Open Access

Importance of the TIMI frame count: implications for future trials

  • Mark A Appleby1Email author,
  • Andrew D Michaels1,
  • Michael Chen1 and
  • C Gibson Michael1
Trials20001:31

DOI: 10.1186/cvm-1-1-031

Received: 26 May 2000

Accepted: 25 July 2000

Published: 7 August 2000

Abstract

Although the TIMI (Thrombolysis In Myocardial Infarction) flow grade classification scheme is widely used to assess angiographic outcomes, it is limited by poor reproducibility and its categoric nature. The corrected TIMI frame count (CTFC) is a simple, more objective continuous variable index of coronary blood flow that can be broadly and inexpensively applied. This measure of the time for dye to traverse a coronary artery is both accurate (highly correlated with Doppler velocity measurements) and precise (reproducible). The method has been prospectively validated as providing independent risk stratification above and beyond the conventional TIMI flow grades. It has been shown to be a predictor of restenosis, and has been of value in elucidating the underlying pathophysiology of acute myocardial infarction. In view of the above and its ease of use, we anticipate that CTFC will become a widely used method to evaluate coronary blood flow.

Keywords

coronary blood flow corrected TIMI frame count myocardial blood flow myocardial infarction thrombolysis

Introduction

The TIMI (Thrombolysis in Myocardial Infarction) flow grade is a widely used method for the assessment of coronary artery flow in acute coronary syndromes. Flow in coronary arteries is classified as grade 0 (no flow), grade 1 (penetration without perfusion), grade 2 (partial perfusion) or grade 3 (complete perfusion). TIMI grade 3 flow requires that antegrade flow distally be as rapid as antegrade flow proximally. The PAMI (Primary Angioplasty in Myocardial Infarction) investigators have redefined TIMI grade 3 flow as opacification of the vessel within three cardiac cycles (ie 'PAMI' grade 3 flow) [1]. This new definition increases the number of arteries that are considered to have normal flow by about 10% over the original definition of TIMI grade 3 flow, requiring adjustment of analyses comparing original and redefined TIMI grade 3 flows [2].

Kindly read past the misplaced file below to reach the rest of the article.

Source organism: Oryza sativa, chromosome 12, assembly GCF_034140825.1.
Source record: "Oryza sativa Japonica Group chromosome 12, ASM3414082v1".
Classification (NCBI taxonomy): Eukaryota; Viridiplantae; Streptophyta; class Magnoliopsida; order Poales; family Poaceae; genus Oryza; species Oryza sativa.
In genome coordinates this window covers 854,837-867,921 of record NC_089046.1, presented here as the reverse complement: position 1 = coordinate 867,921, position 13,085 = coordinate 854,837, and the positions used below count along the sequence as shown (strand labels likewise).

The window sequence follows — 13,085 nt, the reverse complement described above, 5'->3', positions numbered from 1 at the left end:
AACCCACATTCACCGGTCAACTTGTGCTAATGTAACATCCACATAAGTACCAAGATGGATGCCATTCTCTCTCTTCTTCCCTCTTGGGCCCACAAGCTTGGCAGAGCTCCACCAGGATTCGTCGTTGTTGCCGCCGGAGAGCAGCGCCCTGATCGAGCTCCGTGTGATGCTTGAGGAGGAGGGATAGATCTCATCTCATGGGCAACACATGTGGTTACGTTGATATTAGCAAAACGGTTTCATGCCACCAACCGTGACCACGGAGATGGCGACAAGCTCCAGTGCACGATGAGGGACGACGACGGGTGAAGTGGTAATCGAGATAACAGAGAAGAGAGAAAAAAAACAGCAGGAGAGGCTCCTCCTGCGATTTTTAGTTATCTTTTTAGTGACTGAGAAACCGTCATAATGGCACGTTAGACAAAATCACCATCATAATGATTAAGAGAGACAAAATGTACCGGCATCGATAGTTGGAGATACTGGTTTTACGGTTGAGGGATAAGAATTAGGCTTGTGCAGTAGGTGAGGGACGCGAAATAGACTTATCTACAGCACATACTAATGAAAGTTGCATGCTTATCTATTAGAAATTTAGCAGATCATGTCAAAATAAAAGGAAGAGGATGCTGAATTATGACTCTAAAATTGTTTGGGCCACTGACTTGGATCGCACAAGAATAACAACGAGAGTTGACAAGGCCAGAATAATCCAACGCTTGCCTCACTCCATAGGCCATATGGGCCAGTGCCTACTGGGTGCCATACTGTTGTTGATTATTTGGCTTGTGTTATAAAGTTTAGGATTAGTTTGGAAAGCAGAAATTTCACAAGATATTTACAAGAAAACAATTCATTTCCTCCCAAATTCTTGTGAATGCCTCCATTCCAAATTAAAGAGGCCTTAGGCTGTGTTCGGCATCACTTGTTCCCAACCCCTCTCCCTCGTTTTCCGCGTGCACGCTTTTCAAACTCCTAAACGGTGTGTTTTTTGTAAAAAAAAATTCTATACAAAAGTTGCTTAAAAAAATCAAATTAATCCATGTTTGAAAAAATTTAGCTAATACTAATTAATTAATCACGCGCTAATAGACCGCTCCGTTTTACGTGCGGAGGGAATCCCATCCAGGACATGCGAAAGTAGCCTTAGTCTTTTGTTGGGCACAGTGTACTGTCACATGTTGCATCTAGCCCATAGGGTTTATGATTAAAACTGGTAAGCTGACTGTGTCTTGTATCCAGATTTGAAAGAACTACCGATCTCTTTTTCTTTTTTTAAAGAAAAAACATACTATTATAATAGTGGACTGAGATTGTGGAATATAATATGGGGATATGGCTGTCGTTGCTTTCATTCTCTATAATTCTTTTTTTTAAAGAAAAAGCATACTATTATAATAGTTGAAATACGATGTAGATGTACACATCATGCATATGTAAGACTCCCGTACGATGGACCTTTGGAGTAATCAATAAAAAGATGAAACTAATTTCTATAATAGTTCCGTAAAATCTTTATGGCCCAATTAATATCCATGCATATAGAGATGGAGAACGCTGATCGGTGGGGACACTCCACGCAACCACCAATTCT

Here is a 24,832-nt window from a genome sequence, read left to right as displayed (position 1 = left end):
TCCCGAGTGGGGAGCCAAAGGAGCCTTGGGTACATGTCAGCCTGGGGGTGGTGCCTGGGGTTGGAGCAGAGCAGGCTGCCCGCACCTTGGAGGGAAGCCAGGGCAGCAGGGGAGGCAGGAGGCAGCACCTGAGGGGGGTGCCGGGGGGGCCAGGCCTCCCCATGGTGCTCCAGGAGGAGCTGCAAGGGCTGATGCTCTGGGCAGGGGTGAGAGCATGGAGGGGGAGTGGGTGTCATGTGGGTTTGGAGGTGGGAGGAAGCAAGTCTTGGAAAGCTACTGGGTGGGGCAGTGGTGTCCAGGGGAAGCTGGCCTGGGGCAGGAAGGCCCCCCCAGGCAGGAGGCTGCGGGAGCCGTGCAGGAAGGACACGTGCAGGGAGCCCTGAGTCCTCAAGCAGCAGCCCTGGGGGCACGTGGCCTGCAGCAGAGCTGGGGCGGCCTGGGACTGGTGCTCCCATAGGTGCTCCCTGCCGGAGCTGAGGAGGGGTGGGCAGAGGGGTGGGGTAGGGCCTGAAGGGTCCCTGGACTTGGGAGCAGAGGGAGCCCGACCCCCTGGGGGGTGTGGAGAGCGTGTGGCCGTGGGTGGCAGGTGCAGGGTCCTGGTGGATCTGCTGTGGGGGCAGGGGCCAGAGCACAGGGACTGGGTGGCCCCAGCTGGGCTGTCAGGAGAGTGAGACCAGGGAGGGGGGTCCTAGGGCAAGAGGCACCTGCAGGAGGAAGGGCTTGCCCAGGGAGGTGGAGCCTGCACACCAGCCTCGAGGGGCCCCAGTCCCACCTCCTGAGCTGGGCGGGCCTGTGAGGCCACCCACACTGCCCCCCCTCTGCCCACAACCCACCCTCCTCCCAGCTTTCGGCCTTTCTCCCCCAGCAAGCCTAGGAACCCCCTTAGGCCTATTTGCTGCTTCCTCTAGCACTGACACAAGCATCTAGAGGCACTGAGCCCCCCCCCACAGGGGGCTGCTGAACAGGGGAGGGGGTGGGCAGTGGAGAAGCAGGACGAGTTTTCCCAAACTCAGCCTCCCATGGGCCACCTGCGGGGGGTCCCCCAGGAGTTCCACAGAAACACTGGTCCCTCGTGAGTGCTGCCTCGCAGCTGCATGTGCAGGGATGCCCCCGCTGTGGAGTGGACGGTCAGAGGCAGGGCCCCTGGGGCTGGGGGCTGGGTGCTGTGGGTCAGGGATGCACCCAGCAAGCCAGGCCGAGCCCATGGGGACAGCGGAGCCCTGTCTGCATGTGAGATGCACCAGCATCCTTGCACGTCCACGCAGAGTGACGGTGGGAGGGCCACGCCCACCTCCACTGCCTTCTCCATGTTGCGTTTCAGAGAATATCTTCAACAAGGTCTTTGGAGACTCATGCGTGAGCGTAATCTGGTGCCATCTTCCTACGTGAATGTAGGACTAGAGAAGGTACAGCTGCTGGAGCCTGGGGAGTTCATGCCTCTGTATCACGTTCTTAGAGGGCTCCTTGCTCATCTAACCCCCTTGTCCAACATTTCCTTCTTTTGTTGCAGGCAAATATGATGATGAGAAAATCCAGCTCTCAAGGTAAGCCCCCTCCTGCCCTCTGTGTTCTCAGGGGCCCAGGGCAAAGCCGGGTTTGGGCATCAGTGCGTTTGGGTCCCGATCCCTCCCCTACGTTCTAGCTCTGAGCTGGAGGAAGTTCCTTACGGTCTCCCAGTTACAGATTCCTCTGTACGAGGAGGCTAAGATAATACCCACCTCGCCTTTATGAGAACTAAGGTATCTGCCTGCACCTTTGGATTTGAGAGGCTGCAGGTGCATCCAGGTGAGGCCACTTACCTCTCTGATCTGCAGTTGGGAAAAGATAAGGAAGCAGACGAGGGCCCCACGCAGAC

Limitations of the TIMI flow method

The TIMI flow method for defining coronary artery flow has proven useful in assessing reperfusion strategies over the past 15 years. However, a number of limitations have become apparent. TIMI flow grade assessment is limited by interobserver variability (core laboratories agree 71% of the time) [3] and by the need for a more objective quantification of the different degrees of complete perfusion in a coronary artery. In order to overcome these problems, the TIMI frame count was developed as a more quantitative index of coronary artery flow [4].

Corrected TIMI frame count

Technique

In the CTFC method, the number of frames required for dye to reach a standardized distal landmark is counted. A correction factor is required to compensate for the longer length of the left anterior descending artery (LAD) compared with the circumflex and right coronary arteries (the number of frames required for dye to traverse the LAD is divided by 1.7). The frame count number after adjustment for vessel length is given the term 'corrected TIMI frame count' [4].

The first frame taken for measurements is the frame in which dye touches both borders of the coronary artery and moves forward with at least 70% opacification of the vessel lumen. The standardized distal landmarks are taken as the first branch of the posterolateral artery for the right coronary artery, most distal branch of the obtuse marginal branch for the circumflex, and the distal bifurcation for the LAD (also known as the 'whale's tail' branch of the LAD). The number of frames from the first frame to the last frame when dye enters the standardized distal landmark is counted. Centers that use image acquisition at speeds other than the most widely used frame rate in the US of 30 frames/s need to adjust CTFC assessments accordingly. For example, in the use of images acquired at 15 frames/s, frame counts are multiplied by a factor of 2 to derive the CTFC.